IMF Executive Board Concludes 2011 Article IV Consultation with Belize

Public Information Notice (PIN) No. 11/131
October 31, 2011

Public Information Notices (PINs) form part of the IMF's efforts to promote transparency of the IMF's views and analysis of economic developments and policies. With the consent of the country (or countries) concerned, PINs are issued after Executive Board discussions of Article IV consultations with member countries, of its surveillance of developments at the regional level, of post-program monitoring, and of ex post assessments of member countries with longer-term program engagements. PINs are also issued after Executive Board discussions of general policy matters, unless otherwise decided by the Executive Board in a particular case.

On October 21, 2011, the Executive Board of the International Monetary Fund (IMF) concluded the Article IV consultation with Belize.1


Belize has weathered the financial crisis relatively well when compared with Caribbean Community peers. Output expanded by 2.7 percent in 2010 owing largely to activity in the electricity and wholesale and retail trade. Twelve-month inflation was nil in 2010, reflecting primarily continued weakness in domestic demand, and picked up slightly in the quarter ending in May driven by higher food and fuel prices. The external position strengthened, as a narrowing in the current account deficit (from 6.1 percent of GDP in 2009 to 3 percent in 2010) underpinned an increase in foreign reserves to 3.25 months of imports at end-2010, equivalent to 300 percent of 2011 external financing needs. Public debt rose to 83 percent of Gross Domestic Product (GDP).

In Fiscal Year 2010/11, the overall fiscal deficit widened by 0.3 percentage point of GDP to
1.5 percent of GDP, reflecting an increase in expenditure and weak grant disbursements. This outturn was, however, better than envisaged in the budget. Meanwhile, bank prudential indicators have remained weak, with high nonperforming loans (NPLs) and low provisioning. Bank liquidity remains ample. In July, the authorities participated in their first Financial Sector Assessment Program (FSAP). Despite a cut in reserve requirements, bank credit growth has slowed as fewer investment opportunities and high NPLs continue to constrain new lending. Improvements in social indicators have been protracted, despite the allocation of significant resources to social protection.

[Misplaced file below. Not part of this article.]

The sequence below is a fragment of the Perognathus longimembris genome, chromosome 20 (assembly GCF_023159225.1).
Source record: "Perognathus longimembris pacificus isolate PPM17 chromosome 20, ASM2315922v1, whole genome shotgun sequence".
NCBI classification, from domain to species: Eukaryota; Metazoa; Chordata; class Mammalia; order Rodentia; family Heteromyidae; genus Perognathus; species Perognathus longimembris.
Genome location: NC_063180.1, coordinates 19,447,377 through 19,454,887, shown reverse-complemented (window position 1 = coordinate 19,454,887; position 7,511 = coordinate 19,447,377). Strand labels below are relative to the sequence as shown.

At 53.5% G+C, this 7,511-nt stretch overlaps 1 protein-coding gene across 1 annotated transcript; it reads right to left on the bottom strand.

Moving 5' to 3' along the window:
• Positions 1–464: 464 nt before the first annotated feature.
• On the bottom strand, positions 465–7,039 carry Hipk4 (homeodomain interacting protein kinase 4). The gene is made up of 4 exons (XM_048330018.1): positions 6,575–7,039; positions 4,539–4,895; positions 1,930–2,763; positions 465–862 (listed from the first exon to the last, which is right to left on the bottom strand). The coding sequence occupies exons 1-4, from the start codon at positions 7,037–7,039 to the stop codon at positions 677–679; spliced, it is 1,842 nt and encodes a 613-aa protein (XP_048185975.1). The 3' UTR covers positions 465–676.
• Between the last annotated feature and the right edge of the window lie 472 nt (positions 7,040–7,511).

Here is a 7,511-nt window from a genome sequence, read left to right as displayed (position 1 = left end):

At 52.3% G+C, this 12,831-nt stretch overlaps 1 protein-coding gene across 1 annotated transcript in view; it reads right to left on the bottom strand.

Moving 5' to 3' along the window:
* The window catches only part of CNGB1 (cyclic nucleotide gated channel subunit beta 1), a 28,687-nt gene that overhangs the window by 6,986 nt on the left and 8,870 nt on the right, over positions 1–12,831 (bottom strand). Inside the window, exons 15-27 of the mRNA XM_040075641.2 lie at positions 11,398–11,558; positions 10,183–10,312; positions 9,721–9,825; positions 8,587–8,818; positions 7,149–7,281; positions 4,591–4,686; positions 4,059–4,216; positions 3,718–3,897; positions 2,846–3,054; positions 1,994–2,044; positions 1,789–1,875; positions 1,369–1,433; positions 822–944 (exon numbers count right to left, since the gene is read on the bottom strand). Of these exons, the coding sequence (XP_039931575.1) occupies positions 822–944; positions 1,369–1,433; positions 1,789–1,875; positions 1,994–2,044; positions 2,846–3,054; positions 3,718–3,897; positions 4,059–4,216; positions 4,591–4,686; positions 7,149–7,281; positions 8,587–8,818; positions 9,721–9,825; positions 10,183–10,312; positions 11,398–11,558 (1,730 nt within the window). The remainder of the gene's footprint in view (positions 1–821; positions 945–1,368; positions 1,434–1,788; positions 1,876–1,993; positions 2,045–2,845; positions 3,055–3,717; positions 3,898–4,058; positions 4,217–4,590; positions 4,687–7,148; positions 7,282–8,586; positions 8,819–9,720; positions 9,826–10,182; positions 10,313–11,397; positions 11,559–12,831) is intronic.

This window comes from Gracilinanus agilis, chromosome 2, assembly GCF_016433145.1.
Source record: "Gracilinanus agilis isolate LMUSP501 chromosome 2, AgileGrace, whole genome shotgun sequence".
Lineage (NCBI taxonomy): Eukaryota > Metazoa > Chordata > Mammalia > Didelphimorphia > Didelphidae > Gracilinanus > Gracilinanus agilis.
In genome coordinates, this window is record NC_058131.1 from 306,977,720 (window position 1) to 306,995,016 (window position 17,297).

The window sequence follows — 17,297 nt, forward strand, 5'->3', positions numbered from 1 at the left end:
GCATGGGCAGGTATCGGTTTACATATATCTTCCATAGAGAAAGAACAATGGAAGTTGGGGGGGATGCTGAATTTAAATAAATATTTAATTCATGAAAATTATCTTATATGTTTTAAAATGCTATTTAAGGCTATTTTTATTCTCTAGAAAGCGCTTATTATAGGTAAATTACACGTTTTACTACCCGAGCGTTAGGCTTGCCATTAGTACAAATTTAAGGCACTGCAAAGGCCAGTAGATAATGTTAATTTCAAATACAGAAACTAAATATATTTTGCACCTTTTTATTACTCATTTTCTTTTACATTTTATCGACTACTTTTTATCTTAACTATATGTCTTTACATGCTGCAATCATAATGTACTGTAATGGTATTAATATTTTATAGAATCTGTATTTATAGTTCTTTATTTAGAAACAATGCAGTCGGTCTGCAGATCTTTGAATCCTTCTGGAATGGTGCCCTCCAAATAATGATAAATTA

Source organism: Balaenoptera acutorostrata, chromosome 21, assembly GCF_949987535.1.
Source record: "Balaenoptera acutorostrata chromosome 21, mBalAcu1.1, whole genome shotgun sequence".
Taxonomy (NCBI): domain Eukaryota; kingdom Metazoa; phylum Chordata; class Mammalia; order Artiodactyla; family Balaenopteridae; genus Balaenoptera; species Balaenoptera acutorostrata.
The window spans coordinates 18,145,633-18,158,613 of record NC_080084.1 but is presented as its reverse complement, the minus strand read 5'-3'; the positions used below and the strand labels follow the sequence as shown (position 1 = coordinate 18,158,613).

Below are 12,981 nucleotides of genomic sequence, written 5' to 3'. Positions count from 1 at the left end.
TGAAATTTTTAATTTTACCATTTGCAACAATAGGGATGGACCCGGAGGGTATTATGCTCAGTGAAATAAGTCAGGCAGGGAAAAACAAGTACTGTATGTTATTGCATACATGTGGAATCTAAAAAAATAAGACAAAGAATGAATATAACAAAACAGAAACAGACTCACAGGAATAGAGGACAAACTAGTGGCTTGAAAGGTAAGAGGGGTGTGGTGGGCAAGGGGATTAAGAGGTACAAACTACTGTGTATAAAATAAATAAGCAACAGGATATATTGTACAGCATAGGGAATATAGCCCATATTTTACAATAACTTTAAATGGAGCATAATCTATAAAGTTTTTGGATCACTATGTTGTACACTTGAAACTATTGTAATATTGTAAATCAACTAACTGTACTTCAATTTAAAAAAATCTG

The macroeconomic outlook for 2011 remains moderately positive. Output growth is projected at 2.5 percent, reflecting a strong performance in the first quarter—supported by an expansion in manufacturing and electricity sectors, and a modest recovery in stayover tourist arrivals. Higher food and fuel prices are expected to push inflation slightly upward. The external current account deficit is projected to remain at about 3 percent of GDP in the context of some improvement in the terms of trade. The reserve coverage would remain at around 3 months of imports by year-end.

Executive Board Assessment

Executive Directors commended the authorities for their macroeconomic management, which enabled Belize to weather the financial crisis relatively well. While the near-term outlook is positive, challenges arise from the uncertain global environment, vulnerabilities in the banking system, rising gross financing needs of the public sector, and the weak investment climate. The recent rise in poverty is also a cause for concern. Against this backdrop, Directors encouraged the authorities to strengthen the policy framework and advance the reform agenda.

Directors emphasized the need to further tighten the fiscal stance and rebuild macroeconomic buffers. A gradual increase in the primary surplus would keep financing needs manageable and place the public debt on a downward path. Directors cautioned that growing contingent liabilities could put an additional burden on public finances, requiring close monitoring over the medium term. Welcoming the authorities’ intention to strengthen tax administration, Directors stressed the importance of improving overall tax collections, including a reduction in tax concessions. They also highlighted the need to contain the growth of the wage bill, and streamline capital spending in line with implementation capacity and grant disbursements.